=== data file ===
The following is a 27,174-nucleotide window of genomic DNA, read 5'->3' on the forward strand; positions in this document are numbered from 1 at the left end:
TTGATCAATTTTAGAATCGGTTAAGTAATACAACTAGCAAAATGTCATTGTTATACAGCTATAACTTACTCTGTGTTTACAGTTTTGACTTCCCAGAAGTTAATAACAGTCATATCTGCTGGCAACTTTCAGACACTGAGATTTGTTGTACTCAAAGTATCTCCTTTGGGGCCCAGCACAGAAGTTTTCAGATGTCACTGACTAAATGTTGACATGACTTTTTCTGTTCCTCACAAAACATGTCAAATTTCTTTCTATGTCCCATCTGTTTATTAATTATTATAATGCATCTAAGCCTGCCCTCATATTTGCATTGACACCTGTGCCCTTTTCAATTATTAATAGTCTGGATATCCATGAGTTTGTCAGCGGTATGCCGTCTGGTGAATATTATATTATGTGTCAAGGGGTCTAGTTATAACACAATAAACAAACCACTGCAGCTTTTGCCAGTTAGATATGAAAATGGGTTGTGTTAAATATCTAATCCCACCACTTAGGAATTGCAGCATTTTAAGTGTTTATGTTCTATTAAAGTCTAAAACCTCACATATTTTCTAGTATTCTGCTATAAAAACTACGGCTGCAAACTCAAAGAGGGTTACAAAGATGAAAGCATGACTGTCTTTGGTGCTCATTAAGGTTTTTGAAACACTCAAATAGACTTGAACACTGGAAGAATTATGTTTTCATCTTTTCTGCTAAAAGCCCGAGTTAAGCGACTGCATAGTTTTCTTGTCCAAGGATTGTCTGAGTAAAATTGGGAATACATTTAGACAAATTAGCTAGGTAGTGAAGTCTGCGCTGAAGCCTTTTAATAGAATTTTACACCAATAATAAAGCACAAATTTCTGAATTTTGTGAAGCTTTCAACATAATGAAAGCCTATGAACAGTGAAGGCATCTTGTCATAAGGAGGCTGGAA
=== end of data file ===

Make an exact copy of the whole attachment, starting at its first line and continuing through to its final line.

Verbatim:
The following is a 27,174-nucleotide window of genomic DNA, read 5'->3' on the forward strand; positions in this document are numbered from 1 at the left end:
TTGATCAATTTTAGAATCGGTTAAGTAATACAACTAGCAAAATGTCATTGTTATACAGCTATAACTTACTCTGTGTTTACAGTTTTGACTTCCCAGAAGTTAATAACAGTCATATCTGCTGGCAACTTTCAGACACTGAGATTTGTTGTACTCAAAGTATCTCCTTTGGGGCCCAGCACAGAAGTTTTCAGATGTCACTGACTAAATGTTGACATGACTTTTTCTGTTCCTCACAAAACATGTCAAATTTCTTTCTATGTCCCATCTGTTTATTAATTATTATAATGCATCTAAGCCTGCCCTCATATTTGCATTGACACCTGTGCCCTTTTCAATTATTAATAGTCTGGATATCCATGAGTTTGTCAGCGGTATGCCGTCTGGTGAATATTATATTATGTGTCAAGGGGTCTAGTTATAACACAATAAACAAACCACTGCAGCTTTTGCCAGTTAGATATGAAAATGGGTTGTGTTAAATATCTAATCCCACCACTTAGGAATTGCAGCATTTTAAGTGTTTATGTTCTATTAAAGTCTAAAACCTCACATATTTTCTAGTATTCTGCTATAAAAACTACGGCTGCAAACTCAAAGAGGGTTACAAAGATGAAAGCATGACTGTCTTTGGTGCTCATTAAGGTTTTTGAAACACTCAAATAGACTTGAACACTGGAAGAATTATGTTTTCATCTTTTCTGCTAAAAGCCCGAGTTAAGCGACTGCATAGTTTTCTTGTCCAAGGATTGTCTGAGTAAAATTGGGAATACATTTAGACAAATTAGCTAGGTAGTGAAGTCTGCGCTGAAGCCTTTTAATAGAATTTTACACCAATAATAAAGCACAAATTTCTGAATTTTGTGAAGCTTTCAACATAATGAAAGCCTATGAACAGTGAAGGCATCTTGTCATAAGGAGGCTGGAA